Brewed for Battle: Russian Imperial Stout
This week's collection of Russian imperial stouts.
At what point does one elevate from merely drinking beer to being a full-on beer snob? Answer: when you feel compelled to tell other people what to drink. And the inevitable result of this peculiar ailment is the beer argument.
In the spirit of all great beer-related discussions, we present Brewed For Battle; a new series of Chow Bella blog posts that pits a selection of brews from a given style up against each other and lets the taste buds of one layman battle them out. Multiple beers go in. One beer comes out the victor.
This week's battle: Russian Imperial Stout
What's the darkest, most flavorful beer you've ever had? Guinness? The Russian Imperial Stout laughs at your Guinness. Originally brewed in Great Britain in the nineteenth century to satisfy Czarist Russia's demand for ever-thicker English stouts, the RIS was purposefully crafted with a high level of alcohol to keep from freezing during the frosty trip across the Baltic. Today most Russian imperial stouts are made with malts that are roasted to within an inch of their lives, making them inky black, thick as Alaskan crude and intensely flavored. You might taste chocolate, molasses, espresso, plums and smoke.
Zach's Pick: Great Divide Yeti Untamed, imposing, hairy -- Great Divide's Yeti is like the un-evolved missing link between hops and malt. Along with roasted barley that imparts flavors of bitter coffee, tangy dark chocolate and subtly sweet cocoa puffs, the beer's got an enormous quantity of American hops, adding tastes of grapefruit and pine trees. The combination feels like a walk through a forest of cedar, where the Yeti might be hiding behind every branch. Many species of this mythical beast exist: Great Divide offers variations aged with oak chips, espresso, chocolate and cayenne, and inside whiskey barrels.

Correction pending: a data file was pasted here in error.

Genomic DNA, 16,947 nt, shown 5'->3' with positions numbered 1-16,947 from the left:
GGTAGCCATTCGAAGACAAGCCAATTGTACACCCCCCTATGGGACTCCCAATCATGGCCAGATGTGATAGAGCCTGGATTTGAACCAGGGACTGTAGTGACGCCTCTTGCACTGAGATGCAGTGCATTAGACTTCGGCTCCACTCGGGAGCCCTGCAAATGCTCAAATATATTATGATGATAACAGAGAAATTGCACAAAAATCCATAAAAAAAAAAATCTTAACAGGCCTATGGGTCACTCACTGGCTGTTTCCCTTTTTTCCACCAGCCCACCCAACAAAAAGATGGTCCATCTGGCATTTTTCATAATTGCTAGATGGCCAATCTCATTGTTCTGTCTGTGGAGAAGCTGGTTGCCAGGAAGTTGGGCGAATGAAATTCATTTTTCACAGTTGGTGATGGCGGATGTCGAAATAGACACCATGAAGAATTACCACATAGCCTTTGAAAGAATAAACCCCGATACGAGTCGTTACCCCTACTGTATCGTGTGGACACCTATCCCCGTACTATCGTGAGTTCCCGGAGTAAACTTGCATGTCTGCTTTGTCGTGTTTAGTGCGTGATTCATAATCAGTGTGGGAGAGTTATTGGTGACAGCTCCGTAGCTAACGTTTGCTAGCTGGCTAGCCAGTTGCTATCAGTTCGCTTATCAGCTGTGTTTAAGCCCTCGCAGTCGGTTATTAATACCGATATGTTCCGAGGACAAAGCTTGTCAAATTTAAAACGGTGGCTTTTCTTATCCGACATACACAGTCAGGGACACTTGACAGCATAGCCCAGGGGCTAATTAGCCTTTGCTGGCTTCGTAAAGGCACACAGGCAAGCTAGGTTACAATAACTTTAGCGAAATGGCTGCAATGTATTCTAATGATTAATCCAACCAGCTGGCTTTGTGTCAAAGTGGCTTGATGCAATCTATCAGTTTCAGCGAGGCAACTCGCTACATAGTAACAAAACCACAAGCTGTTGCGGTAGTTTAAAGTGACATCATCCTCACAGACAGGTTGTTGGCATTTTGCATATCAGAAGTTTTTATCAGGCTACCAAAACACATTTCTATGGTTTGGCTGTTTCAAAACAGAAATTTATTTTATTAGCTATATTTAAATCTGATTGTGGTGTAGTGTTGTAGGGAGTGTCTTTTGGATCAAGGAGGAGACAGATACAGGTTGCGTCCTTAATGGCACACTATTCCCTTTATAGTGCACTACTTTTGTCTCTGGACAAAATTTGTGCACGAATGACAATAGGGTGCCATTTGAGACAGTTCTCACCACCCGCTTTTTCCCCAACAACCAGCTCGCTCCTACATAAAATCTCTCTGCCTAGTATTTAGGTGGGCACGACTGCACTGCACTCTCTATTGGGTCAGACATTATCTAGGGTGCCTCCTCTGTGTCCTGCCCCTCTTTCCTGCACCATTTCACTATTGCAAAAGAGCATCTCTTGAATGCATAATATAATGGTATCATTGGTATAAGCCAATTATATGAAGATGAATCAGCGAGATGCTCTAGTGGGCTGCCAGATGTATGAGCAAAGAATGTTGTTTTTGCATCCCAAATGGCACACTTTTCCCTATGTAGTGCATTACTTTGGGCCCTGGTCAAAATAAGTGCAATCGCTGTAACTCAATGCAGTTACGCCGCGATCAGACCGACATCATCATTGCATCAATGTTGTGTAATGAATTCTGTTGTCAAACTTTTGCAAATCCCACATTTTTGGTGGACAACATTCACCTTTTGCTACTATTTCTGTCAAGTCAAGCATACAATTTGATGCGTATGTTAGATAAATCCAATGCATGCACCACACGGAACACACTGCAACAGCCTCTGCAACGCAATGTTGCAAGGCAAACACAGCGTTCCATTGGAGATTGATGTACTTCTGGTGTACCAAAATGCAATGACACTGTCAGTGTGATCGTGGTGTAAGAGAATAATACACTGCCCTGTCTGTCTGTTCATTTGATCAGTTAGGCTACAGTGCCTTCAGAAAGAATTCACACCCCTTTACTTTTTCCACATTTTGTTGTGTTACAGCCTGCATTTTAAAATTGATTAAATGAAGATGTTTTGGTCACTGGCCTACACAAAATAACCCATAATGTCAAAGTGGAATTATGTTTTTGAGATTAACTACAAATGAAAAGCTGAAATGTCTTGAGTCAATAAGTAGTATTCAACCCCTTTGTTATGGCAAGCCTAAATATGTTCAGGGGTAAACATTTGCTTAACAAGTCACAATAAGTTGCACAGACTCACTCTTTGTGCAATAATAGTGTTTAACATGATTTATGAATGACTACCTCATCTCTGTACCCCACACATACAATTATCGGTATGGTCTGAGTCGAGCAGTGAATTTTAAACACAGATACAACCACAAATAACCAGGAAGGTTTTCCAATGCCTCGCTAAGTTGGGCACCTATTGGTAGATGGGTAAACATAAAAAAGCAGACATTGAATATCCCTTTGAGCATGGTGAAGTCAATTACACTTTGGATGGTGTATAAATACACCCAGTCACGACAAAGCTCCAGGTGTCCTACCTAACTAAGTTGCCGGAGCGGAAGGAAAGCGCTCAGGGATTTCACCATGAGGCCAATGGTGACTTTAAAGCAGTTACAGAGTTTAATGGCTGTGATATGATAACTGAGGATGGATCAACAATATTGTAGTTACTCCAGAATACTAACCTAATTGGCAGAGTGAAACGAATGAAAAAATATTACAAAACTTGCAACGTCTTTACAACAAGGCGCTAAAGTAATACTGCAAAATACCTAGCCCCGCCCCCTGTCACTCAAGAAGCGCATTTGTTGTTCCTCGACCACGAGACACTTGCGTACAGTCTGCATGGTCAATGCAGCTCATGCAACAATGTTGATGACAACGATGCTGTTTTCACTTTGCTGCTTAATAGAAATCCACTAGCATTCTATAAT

Jonathan's Pick: Leinenkugel's Big Eddy Russian Imperial Stout Full disclosure time: Leinenkugel sent me this in the mail. I'm not sure that the journey was kind to it. Leinenkugel's Big Eddy Russian Imperial Stout is...well, it's drinkable. At 9.5 percent alcohol by volume, it's also packing a mean punch. Compared to the Yeti and the Ten FIDY, it seems watered down; almost pathetic. The bottle claims its contents are "dark and complex with 11 malts and grains balanced by three different and distinct hops." If they're in there, I can't taste them.
Shannon's Pick: Oskar Blues Ten FIDY Having been a big fan of Oskar Blues other canned beers(Mama's Little Yellow Pils and, all around good beer, Old Chub) I decided to take a chance on their version of an Imperial Stout, Ten Fidy. The 10.5% ABU, the black and silver can that matched my outfit that day, and the word chocolate were true selling points for me. The Ten Fidy pours out of it's pretty canned home thicker then motor oil and gives off a sweet, malty scent. The first sip is a bit rough, but once you power through it, it gets better. The more you drink, the more it starts to taste like a ramped up version of an iced coffee laced with hints of chocolate, caramel, malt, and hops. The aftertaste is a bit on the sweet side, which is a much welcome change from the normal tobacco-y taste other imperial stouts leave behind. A great cold weather brew and an amazing representation of this 18th century style of beer.
Kelly Green prefers the Yeti.
The Layman's Choice: Yeti
This week's layman is none other than Chow Bella contributor Kelly Green. She writes Crunchy Granola, and might be partial to Yeti because it tastes like it's made from happy wood. Closer to nature.
"I like the Yeti. The first two taste outrageously strong, kicking you in the mouth and leaving lingering flavors. Leinenkugel's tasted like burnt raisins. Ten FIDY tastes like you could bake ginger snaps with it. It's so syrupy and thick and tastes like honey and molasses."
Next week: Gourd your loins for a pumpkin beer battle of epic proportions.
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